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Celebrity judges seek spark from TV appearances

Jean Holmgren doesn't like country music and had never heard of Blake Shelton.
/ Source: The Associated Press

Jean Holmgren doesn't like country music and had never heard of Blake Shelton.

Then came "The Voice."

A few months later, she's the proud owner of Shelton's new album, one of more than 116,000 fans who made "Red River Blue" the tall Oklahoman's first No. 1 on the Billboard album charts this month.

"Once Blake was on my radar from 'The Voice,' I heard his new single and I was really impressed," said Holmgren, a 27-year-old online marketing specialist from Kingston, Pa. "I was never a country fan but he has such a good voice. The song 'Honey Bee' is really cute and I guess it's kind of a crossover song, if you want to call it that. From there I watched some videos on his YouTube channel and followed him on Twitter. I love his sense of humor!"

While NBC's "The Voice," Fox's "American Idol" and other talent shows are designed to make stars out of unknown talent, they've also had the effect of boosting the fortunes of some of the contest's singing celebrity judges. This year Steven Tyler and Jennifer Lopez became judges on "Idol," marking the first time the panel had singers still with viable careers (Paula Abdul's singing career had died years before the show). "The Voice" relied solely on current hitmakers in its first season and found a winning combination with Shelton, Cee Lo Green, Christina Aguilera and Adam Levine of Maroon 5.

Shelton hit the publicity trifecta when "The Voice" became a sensation, taking an already solid country career that was on the rise to a nation looking for someone interesting.

He already had a career-defining year in the world of country music where "Red River Blue" was highly anticipated and had already spawned his fastest-rising single, "Honey Bee." He'd won a recent cache of awards, including the 2010 Country Music Association's male vocalist of the year and co-hosted The Academy of Country Music Awards. And marrying Miranda Lambert didn't hurt his star power either.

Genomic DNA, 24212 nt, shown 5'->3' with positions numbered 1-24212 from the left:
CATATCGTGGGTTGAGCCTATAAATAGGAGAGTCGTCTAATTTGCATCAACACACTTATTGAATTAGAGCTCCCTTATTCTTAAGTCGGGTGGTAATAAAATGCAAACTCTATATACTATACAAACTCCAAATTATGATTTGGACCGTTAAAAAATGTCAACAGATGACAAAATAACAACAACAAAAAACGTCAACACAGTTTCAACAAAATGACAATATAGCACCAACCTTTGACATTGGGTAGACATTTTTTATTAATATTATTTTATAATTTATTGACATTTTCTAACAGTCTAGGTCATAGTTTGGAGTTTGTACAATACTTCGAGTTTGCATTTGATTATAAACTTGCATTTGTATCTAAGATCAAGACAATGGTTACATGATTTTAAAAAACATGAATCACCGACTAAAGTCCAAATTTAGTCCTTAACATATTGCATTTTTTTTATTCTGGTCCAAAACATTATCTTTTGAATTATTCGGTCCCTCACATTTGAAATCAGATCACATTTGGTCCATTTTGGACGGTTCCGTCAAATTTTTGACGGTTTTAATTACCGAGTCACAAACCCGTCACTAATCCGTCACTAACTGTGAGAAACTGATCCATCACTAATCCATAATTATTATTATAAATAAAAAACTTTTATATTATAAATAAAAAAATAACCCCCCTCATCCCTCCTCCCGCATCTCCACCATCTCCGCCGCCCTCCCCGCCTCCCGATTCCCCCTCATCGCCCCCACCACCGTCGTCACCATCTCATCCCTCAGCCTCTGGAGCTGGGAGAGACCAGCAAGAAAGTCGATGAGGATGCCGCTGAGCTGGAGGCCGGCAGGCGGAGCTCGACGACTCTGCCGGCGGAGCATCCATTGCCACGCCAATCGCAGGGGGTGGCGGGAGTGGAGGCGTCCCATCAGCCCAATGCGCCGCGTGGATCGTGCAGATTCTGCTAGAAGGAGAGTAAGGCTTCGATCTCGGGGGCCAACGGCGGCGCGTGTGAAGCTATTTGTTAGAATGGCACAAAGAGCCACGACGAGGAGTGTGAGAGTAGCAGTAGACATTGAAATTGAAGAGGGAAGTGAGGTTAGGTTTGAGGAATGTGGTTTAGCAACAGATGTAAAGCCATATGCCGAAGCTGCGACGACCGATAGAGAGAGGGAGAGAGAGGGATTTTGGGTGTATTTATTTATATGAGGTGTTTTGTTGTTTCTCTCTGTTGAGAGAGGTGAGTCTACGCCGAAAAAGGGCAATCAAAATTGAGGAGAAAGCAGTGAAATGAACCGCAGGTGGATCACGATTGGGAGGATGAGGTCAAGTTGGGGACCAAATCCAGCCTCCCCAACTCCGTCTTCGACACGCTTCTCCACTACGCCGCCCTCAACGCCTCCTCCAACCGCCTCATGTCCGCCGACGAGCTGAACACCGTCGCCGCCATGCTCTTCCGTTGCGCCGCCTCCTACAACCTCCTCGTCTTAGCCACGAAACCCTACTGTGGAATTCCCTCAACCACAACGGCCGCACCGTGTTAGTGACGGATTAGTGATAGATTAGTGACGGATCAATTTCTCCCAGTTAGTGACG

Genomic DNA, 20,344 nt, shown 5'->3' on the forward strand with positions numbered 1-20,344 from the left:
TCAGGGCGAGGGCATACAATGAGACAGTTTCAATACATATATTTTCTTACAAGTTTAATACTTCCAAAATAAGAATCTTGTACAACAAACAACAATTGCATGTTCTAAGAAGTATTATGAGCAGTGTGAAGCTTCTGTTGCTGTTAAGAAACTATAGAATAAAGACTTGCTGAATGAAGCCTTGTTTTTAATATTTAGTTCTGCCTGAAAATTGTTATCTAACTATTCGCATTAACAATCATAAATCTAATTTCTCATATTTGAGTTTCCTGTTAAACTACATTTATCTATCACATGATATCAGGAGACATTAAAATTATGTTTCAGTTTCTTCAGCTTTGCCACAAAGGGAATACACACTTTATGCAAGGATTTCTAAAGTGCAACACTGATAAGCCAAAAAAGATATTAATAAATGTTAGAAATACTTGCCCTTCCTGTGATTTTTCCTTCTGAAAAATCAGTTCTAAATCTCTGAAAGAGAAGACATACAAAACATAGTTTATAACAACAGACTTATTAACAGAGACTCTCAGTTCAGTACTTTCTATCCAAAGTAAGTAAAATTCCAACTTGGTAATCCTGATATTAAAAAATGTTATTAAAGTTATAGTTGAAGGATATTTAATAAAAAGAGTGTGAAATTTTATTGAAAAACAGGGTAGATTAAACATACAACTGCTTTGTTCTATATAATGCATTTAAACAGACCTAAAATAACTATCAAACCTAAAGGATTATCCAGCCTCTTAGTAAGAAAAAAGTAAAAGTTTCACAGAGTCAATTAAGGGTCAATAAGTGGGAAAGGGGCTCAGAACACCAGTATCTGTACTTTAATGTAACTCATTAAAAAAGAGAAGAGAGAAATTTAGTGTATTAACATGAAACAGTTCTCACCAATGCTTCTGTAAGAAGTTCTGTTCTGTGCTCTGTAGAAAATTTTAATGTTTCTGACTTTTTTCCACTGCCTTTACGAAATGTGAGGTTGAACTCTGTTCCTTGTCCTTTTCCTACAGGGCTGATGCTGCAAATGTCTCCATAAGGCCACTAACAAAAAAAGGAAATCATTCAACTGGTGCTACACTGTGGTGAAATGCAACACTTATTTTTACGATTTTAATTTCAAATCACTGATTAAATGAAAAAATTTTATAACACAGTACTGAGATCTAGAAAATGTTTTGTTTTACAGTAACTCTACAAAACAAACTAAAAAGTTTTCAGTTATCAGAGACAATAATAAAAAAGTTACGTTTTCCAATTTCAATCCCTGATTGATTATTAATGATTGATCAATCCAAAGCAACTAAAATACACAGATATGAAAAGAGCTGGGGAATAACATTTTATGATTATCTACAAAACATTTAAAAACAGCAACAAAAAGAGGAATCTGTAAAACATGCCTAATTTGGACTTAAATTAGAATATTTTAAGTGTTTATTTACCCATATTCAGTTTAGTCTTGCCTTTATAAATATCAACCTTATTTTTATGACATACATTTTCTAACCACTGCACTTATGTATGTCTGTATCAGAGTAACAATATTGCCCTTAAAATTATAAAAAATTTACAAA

The missing ingredient? The chance to put it all together in front of a large audience on a weekly hit show. "The Voice" held steady at about 12 million viewers during its run and was the first new show at the four largest networks this year to grow its viewership from week one to week two.

Shelton has watched his fan base grow week by week at the same time, on Twitter and even on the streets.

"It actually blows me away," Shelton said. "It's definitely obvious. Just walking down the streets of New York City with Miranda, people are stopping me and wanting to say hi and take a picture or something, and it's always about that show. I've been going to New York City and Los Angeles for 10 years and you can count on one hand how many times someone has recognized me in New York City."

Shelton is not the only "Voice" judge to take advantage of the show's success. Levine and Aguilera released a single together, "Moves Like Jagger," that peaked at No. 8 on Billboard's Hot 100 chart during the show's run.

Green, already hot after the widespread success of his song "(Expletive) You," has a chance to diversify his career in ways co-manager Michael "Blue" Williams always envisioned but never was never able to exploit until Green had a chance to show his personality for an extended time on the national stage.

"The label (Elektra) honestly told us we shouldn't do 'The Voice,'" Williams said. "They were like, 'You're cool and we'll always think of Cee Lo as being cool, but then if the show comes off cheesy you could lose some of that cool factor.' We feel like the show actually made Cee Lo cooler with more people."